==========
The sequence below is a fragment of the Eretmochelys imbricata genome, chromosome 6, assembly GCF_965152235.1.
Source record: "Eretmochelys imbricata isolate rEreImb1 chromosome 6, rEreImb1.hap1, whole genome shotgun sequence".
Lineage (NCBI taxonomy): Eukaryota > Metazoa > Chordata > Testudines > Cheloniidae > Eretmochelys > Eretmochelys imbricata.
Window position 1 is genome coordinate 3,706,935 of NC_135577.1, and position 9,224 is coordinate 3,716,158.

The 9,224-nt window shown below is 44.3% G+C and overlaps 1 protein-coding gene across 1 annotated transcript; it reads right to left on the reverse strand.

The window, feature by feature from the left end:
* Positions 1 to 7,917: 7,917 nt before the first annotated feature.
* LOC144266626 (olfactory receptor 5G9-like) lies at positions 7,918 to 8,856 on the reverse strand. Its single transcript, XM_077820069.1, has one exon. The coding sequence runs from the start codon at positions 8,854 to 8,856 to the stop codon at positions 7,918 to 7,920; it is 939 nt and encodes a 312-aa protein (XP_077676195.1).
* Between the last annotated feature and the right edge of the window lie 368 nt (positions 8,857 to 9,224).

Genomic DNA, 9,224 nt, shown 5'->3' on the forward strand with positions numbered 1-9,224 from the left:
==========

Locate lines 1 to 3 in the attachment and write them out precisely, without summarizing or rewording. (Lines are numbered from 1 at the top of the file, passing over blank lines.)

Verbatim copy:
The sequence below is a fragment of the Eretmochelys imbricata genome, chromosome 6, assembly GCF_965152235.1.
Source record: "Eretmochelys imbricata isolate rEreImb1 chromosome 6, rEreImb1.hap1, whole genome shotgun sequence".
Lineage (NCBI taxonomy): Eukaryota > Metazoa > Chordata > Testudines > Cheloniidae > Eretmochelys > Eretmochelys imbricata.